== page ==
The idea is simple.
1. Draw any number of variables from a Spearman normal distribution.
2. Apply the normal CDF of variables to derive probabilities for each variable.
3. Finally apply the inverse CDF of any distribution to simulate draws from that distribution.
The results is that the final variables are correlated in a similar manner to that of the original variables. This is because the rank order of the variables in maintained and thus correlations are approximately the same though not exact. (without using copulas). This methods follows a method I presented in a previous post coded in Stata. I am not aware of anybody else proposing this method previously.
Formatted by Pretty R at inside-R.org
# We will use the command mvrnorm to draw a matrix of variables
# Let's keep it simple,
mu <- rep(0,4)
Sigma <- matrix(.7, nrow=4, ncol=4) + diag(4)*.3
rawvars <- mvrnorm(n=10000, mu=mu, Sigma=Sigma)
# We can see our normal sample produces results very similar to our
#specified covariance levels.
# No lets transform some variables
pvars <- pnorm(rawvars)
# Through this process we already have
# We can see that while the covariances have dropped significantly,
# the simply correlations are largely the same.
plot(rawvars[,1], pvars[,2], main="Normal of Var 1 with probabilities of Var 2")
# Things are looking pretty well so far. Let's see what happens when we invert
# To generate correlated poisson
poisvars <- qpois(pvars, 5)
# This matrix presents the correlation between the original values generated
# and the tranformed poisson variables. We can see that the correlation matrix
# is very similar though somewhat "downward biased". This is because any
# transformation away from the original will reduce the correlation between the
plot(poisvars,rawvars, main="Poisson Transformation Against Normal Values")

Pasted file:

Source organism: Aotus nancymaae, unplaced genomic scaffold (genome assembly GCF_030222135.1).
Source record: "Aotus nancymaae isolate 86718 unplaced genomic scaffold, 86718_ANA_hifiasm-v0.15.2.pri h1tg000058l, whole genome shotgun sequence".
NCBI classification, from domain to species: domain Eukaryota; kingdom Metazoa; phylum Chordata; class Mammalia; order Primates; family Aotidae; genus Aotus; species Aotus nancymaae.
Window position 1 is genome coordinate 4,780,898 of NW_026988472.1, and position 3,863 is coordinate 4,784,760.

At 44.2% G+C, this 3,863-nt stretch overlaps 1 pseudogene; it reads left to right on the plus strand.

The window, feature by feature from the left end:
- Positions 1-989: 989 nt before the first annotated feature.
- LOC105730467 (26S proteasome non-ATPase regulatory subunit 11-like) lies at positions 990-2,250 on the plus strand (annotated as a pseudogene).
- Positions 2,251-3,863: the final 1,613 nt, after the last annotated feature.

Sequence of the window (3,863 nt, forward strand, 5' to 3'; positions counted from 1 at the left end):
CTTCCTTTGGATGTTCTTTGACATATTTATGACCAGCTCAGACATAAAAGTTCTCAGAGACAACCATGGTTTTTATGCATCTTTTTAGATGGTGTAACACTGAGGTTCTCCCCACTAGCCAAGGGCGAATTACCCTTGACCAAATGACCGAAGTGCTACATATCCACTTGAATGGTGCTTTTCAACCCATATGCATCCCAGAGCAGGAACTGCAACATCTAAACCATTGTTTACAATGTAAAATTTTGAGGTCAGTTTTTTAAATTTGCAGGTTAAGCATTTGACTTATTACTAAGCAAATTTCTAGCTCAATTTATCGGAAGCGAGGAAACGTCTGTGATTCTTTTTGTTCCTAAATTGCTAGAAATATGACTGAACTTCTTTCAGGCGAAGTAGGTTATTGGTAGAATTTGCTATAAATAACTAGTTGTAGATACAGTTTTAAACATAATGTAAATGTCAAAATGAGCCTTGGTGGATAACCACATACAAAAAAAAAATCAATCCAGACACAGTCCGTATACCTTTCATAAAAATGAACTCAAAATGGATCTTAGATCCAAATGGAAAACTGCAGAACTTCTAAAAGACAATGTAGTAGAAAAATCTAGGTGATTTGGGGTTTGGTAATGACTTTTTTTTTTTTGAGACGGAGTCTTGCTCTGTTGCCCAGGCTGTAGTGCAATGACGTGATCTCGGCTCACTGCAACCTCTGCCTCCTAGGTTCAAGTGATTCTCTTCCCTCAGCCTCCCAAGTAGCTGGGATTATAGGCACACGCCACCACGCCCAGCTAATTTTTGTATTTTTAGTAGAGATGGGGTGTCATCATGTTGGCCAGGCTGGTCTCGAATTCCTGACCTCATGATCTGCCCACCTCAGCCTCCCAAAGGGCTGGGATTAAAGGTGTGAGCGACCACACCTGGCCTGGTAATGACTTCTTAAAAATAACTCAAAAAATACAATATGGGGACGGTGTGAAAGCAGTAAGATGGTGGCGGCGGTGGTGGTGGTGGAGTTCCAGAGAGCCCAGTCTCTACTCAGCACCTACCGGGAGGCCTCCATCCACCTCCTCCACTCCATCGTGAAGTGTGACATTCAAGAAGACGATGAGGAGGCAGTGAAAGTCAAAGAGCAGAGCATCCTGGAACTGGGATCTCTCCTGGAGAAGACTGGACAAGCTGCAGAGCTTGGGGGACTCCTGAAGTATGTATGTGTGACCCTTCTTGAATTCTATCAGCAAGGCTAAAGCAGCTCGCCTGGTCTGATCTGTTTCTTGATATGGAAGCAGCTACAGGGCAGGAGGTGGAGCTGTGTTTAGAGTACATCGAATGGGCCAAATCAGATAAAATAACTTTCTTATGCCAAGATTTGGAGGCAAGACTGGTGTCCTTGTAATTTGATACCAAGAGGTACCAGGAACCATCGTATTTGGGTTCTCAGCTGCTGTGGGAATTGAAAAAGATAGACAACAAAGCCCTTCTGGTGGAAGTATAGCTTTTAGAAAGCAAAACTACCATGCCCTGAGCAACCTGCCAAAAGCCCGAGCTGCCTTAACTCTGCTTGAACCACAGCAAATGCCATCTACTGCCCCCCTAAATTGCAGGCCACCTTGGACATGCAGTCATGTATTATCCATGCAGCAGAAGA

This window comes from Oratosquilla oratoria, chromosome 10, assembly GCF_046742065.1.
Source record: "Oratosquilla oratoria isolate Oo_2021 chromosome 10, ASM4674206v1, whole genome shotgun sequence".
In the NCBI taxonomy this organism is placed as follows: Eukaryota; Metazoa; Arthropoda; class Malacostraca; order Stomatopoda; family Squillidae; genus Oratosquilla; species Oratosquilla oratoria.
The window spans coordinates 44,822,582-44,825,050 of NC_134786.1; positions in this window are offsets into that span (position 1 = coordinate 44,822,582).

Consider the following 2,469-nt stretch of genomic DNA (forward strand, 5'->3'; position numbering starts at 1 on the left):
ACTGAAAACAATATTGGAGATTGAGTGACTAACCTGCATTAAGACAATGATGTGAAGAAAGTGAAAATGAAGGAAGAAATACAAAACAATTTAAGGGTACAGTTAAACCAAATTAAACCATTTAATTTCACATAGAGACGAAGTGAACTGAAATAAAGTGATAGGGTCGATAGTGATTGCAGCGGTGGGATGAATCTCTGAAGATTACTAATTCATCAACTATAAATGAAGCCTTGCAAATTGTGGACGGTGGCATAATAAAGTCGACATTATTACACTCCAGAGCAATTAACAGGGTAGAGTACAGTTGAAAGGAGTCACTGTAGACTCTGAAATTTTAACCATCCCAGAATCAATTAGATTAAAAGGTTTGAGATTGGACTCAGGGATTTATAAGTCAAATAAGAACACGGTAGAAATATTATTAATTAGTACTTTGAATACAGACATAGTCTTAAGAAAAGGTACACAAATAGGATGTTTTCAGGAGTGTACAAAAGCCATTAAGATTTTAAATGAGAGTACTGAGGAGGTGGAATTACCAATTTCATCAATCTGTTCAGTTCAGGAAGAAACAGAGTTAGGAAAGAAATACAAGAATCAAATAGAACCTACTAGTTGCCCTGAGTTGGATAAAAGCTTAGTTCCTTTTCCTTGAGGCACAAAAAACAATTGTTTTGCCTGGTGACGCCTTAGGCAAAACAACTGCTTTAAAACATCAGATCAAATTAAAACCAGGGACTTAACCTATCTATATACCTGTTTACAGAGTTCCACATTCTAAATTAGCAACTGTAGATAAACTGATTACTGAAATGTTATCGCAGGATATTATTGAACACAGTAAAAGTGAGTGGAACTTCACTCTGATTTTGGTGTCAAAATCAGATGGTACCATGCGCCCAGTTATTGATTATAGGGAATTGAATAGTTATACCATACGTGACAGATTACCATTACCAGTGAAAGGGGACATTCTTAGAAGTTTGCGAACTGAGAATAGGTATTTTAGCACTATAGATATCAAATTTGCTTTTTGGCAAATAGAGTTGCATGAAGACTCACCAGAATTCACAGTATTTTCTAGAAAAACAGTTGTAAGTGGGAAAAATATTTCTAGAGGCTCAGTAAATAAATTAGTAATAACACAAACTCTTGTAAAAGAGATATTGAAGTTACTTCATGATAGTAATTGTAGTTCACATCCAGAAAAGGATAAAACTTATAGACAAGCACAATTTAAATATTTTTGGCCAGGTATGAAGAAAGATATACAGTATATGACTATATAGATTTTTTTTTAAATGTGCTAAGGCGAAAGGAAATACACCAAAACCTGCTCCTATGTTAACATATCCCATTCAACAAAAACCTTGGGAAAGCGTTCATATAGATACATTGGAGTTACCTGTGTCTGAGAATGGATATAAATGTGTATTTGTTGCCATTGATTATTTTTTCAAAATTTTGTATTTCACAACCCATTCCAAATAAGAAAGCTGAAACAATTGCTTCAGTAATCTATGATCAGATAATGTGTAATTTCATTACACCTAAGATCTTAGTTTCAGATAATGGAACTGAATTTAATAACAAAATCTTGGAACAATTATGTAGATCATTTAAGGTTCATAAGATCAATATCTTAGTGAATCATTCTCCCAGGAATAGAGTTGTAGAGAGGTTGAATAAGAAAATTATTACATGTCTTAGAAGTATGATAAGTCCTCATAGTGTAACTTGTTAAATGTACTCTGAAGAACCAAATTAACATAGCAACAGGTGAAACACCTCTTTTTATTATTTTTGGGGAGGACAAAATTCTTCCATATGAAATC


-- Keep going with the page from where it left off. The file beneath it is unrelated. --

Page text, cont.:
# Perhaps the poisson count distribution is not exotic enough.
# Perhaps a binomial distribution with 3 draws at 25% each
binomvars <- qpois(1-pvars, 3, .25)
# Note, I did 1-p because p is defined differently for the qpois for some
# Or the exponential distribution
expvars <- qexp(pvars)
# We can see that the correlations after the exponential tranformations are
# significantly weaker (from .7 to .63) but still good representations if
# we are interested in simulating correlations between a normal and exponential
plot(expvars,rawvars, main="Exponential Transformation Against Normal Values")
# To make things a little more interesting, let's now transform our probabilities
# into skewed normal distributions.
sknormvars <- qsn(pvars, 5, 2, 5)
# Finally in order to demonstrate what we can do let's combine our variables into
# a single matrix.
combvar <- dataframe(sknormvars[,1], poisvars[,2], binomvars[,3], expvars[,4])
# [,1] [,2] [,3] [,4]
#[1,] 1.0000000 0.6853314 0.6826398 0.6256086
#[2,] 0.6853314 1.0000000 0.6748458 0.6402233
#[3,] 0.6826398 0.6748458 1.0000000 0.6325102
#[4,] 0.6256086 0.6402233 0.6325102 1.0000000
# I am going to try to get all of these dirstributions on the same graph
stdcombvar <- t(t(combvar)-apply(combvar,2,min))
stdcombvar <- t(t(stdcombvar)/apply(stdcombvar,2,max))
plotter <- data.frame(
values = c(stdcombvar),
rawnorm = rep(rawvars[,1], 4),
type = rep(c("skewed normal",
ggplot(plotter, aes(x=rawnorm ,y=values, color=type)) +
geom_point(shape=1) + # Use hollow circles
geom_smooth(method=lm, # Add linear regression line